“The Death of the Moth” Summary

The Death of the Moth” is an essay by Virginia Woolf, published posthumously in the 1942 collection The Death of the Moth and Other Essays.

  • Woolf observes a moth fluttering against her windowpane one morning, both admiring him for his life force and pitying him for his limited existence.
  • The moth eventually loses energy and, by midday, is near dying. The author extends her pencil to try to help the moth but recognizes her action's futility.
  • After a final struggle, the moth dies, and Woolf is amazed by the battle between life and death she has just witnessed.

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Last Updated on April 13, 2021, by eNotes Editorial. Word Count: 739

The author begins by saying that moths which come out in daylight “are not properly to be called moths.” They do not create the same somber feelings as moths that fly at night and are an unsatisfactory hybrid between moth and butterfly. However, when she considers a particular small hay-colored moth which she sees one morning in mid-September, fluttering against a windowpane, she is impressed that he seems to be full of the vigor which suffuses everything around them that morning. The simple country scene outside, with freshly plowed fields and rooks soaring about the treetops, is reflected in the moth’s energetic flight from one side of the window to the other. The author is distracted from her book and feels compelled to look at him. At the same time as she admires his energy, she pities the moth. She reflects that there are so many ways of enjoying life for living creatures on that fine morning that it can only be a misfortune to have nothing but the limited opportunities for pleasure open to a moth. All he can do is to fly from one corner of the window to another, unable to make his way outside, where so much is happening.

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The moth seems as though he contains a single fiber “of the enormous energy of the world.” Although he is, in himself, such a tiny part of life, he is nothing else but life and gives out a glow of sheer vitality. This means that there is something wonderful about him, as well as something pitiable. What he lacks in size and range of experience, he makes up in pure life force. He reminds the author what this life force is, unadulterated by all the artificial encumbrances that it usually has to bear, and she is struck by the strange intensity of this vision. Again, she returns to a feeling of pity for the moth when she thinks of all the other forms this vitality might have taken.

Eventually, the moth appears to be tired by all his strenuous activity and rests quietly on the window ledge. When he is still, the author forgets about him and returns to her book, but her eye is later caught when he begins to move again. This time, however, the moth has lost his vigor and is only able to flutter to the bottom of the windowpane, which he fails to fly across. The author waits for him to start flying, but after several attempts, the moth falls on his back, with his legs struggling feebly. The author stretches out a pencil to help him turn over but suddenly realizes that there is no point in doing so, as the moth is about to die, and there is no way for anyone to prevent this.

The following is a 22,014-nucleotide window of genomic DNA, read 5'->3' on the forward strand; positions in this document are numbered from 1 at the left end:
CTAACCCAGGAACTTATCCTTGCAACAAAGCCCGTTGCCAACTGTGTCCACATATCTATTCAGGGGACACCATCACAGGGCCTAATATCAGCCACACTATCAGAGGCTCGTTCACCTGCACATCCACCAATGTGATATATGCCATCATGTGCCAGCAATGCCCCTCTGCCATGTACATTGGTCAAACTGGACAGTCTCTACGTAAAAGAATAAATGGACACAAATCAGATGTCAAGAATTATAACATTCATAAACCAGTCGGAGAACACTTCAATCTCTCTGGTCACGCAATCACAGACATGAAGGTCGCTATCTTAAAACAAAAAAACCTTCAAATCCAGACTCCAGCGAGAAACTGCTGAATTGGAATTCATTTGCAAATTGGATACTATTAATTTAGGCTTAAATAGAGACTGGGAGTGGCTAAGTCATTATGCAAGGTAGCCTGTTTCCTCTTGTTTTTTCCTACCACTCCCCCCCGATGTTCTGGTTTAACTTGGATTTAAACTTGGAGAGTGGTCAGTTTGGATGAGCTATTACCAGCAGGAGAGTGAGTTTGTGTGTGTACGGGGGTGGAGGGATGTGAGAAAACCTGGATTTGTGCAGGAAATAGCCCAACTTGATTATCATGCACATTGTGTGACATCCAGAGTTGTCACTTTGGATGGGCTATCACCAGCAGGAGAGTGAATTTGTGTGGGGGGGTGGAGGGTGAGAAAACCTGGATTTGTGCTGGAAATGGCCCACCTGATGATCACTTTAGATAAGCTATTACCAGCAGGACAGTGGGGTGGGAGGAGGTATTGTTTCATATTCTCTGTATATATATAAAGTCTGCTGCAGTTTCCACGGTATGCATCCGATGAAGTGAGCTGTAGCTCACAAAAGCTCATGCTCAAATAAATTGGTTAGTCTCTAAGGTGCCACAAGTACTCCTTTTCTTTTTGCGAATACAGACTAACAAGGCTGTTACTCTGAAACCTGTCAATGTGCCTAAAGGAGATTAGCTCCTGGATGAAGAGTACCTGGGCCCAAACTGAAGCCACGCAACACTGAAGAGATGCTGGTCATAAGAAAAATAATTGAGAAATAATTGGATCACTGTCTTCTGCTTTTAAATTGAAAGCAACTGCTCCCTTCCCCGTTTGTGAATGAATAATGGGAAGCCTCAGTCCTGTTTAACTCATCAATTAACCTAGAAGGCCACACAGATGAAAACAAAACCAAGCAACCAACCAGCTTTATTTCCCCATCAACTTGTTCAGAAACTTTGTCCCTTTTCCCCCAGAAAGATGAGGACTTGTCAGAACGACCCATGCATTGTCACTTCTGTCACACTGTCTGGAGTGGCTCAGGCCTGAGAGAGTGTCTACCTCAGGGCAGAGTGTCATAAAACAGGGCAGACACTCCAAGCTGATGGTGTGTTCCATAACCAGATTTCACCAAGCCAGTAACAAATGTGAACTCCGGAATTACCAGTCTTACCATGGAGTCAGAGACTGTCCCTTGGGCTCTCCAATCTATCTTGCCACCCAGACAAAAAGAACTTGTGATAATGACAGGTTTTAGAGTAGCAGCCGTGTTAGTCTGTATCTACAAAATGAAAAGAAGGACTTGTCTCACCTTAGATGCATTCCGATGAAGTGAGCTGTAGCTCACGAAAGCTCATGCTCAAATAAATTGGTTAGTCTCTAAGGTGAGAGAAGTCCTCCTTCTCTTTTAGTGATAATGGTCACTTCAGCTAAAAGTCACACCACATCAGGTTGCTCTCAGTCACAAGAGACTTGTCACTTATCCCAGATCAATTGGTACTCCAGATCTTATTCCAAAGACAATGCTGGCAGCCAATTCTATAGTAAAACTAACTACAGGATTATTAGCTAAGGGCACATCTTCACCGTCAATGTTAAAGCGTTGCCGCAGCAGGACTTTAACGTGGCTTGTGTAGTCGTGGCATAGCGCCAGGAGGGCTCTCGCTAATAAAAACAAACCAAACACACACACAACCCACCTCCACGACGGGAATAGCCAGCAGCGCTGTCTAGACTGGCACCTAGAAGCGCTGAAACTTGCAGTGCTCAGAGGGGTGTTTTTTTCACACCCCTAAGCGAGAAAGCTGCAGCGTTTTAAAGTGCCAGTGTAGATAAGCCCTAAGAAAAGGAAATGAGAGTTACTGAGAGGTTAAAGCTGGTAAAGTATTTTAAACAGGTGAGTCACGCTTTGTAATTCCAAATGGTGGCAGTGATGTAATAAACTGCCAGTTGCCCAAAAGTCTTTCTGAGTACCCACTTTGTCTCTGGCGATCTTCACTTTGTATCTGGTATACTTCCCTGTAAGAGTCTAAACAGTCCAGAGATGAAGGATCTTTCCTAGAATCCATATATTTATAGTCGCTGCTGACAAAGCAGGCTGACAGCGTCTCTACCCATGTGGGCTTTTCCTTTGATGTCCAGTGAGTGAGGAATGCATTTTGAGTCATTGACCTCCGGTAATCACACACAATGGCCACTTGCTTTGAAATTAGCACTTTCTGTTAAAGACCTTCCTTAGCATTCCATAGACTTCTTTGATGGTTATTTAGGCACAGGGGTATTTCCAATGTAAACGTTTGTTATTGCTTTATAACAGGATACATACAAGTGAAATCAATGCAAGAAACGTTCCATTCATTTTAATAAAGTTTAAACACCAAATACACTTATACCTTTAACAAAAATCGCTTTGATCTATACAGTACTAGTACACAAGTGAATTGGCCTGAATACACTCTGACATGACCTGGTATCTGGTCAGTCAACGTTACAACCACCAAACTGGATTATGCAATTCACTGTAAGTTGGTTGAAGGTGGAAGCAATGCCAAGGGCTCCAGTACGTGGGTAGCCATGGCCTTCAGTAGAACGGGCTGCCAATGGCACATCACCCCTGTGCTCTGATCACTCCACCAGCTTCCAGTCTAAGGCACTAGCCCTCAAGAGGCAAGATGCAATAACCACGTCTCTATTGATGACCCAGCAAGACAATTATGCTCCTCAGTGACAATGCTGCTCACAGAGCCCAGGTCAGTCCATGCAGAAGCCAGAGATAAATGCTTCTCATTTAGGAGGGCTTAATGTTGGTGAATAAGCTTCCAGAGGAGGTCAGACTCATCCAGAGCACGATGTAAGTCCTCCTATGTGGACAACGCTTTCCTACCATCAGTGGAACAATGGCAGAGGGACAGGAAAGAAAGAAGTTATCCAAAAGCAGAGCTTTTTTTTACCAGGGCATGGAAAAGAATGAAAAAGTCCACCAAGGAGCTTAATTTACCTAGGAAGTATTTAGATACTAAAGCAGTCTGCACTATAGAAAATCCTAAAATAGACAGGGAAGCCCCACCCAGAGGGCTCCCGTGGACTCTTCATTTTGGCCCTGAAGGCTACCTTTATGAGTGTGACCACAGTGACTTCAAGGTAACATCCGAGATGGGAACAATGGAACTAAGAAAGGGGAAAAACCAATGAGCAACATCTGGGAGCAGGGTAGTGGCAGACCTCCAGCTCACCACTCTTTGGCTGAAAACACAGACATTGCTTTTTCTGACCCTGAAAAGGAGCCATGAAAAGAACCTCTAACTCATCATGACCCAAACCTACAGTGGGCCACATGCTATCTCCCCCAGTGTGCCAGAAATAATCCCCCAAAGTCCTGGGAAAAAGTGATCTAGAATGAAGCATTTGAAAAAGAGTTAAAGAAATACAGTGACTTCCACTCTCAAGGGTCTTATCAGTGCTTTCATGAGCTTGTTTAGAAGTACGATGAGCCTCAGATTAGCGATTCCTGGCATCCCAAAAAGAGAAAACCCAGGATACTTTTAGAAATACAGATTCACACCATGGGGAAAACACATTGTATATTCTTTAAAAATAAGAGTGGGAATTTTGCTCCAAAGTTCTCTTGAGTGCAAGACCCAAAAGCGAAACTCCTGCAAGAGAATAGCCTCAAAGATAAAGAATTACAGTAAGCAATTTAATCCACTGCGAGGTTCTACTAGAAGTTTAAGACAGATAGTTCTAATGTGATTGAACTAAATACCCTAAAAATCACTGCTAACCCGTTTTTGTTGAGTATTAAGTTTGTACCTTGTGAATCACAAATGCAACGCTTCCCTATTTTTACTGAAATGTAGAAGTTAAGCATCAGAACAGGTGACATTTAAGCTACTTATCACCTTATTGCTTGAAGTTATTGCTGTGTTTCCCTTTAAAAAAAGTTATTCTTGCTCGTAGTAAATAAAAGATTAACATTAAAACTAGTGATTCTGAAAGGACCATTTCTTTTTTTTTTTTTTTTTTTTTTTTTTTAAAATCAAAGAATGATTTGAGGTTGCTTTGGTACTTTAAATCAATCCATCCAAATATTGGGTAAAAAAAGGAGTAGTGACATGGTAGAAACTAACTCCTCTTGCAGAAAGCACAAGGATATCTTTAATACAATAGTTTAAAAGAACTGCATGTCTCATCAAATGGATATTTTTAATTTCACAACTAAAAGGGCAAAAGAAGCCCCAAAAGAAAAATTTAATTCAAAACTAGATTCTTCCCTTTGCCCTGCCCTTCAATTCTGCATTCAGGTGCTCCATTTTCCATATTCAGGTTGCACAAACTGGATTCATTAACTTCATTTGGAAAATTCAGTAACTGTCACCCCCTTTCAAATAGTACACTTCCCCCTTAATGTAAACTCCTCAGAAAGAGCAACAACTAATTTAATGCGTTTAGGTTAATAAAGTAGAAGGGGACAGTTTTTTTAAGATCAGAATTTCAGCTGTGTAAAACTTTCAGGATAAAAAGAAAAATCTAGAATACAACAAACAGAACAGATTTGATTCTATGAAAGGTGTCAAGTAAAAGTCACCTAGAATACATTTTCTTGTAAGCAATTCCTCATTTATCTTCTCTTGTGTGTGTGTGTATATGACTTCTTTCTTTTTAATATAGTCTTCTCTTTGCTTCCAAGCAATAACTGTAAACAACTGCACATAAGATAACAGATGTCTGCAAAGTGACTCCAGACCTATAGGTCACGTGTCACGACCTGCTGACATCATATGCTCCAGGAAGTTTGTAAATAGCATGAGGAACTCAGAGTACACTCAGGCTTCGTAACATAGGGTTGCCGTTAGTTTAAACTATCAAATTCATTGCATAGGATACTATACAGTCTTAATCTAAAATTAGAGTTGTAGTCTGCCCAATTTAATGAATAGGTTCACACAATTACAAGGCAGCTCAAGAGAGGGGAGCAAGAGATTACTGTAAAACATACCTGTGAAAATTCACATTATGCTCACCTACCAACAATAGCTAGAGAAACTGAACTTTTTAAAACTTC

When the author looks out of the window, she sees that the moth’s lack of energy and animation is reflected in the scene outside. It must be midday by now, she thinks, for the plowing in the fields has stopped, the birds are nowhere to be seen, and the horses are standing still. However, there is a sense of latent power in all this inactivity, and it seems as though all the power of nature is now massed against the struggling moth. The moth’s legs continue to move, but nothing could ever fight strongly enough to overcome death, which has the power to submerge whole cities full of people.

Against all the odds, however, the moth succeeds in struggling to his feet for a moment. This great effort moves the author, partly because of its futility. The moth seems like a symbol of vitality once more in its determination to hang on to life as long as it can. She lifts the pencil again to help the moth, even though she knows that nothing she does will have any significant effect. At this point, however, she sees “the unmistakable tokens of death.” The moth stops struggling, becomes stiff, and immediately succumbs to death.

As she looks at the dead moth, the author is filled with amazement at this trivial triumph of a mighty force over such an insignificant antagonist. Death is strange now, just as life was strange when she first observed it in the moth. In death, the moth has a certain dignity and composure, and seems as though he is tacitly acknowledging that death is stronger than he is.

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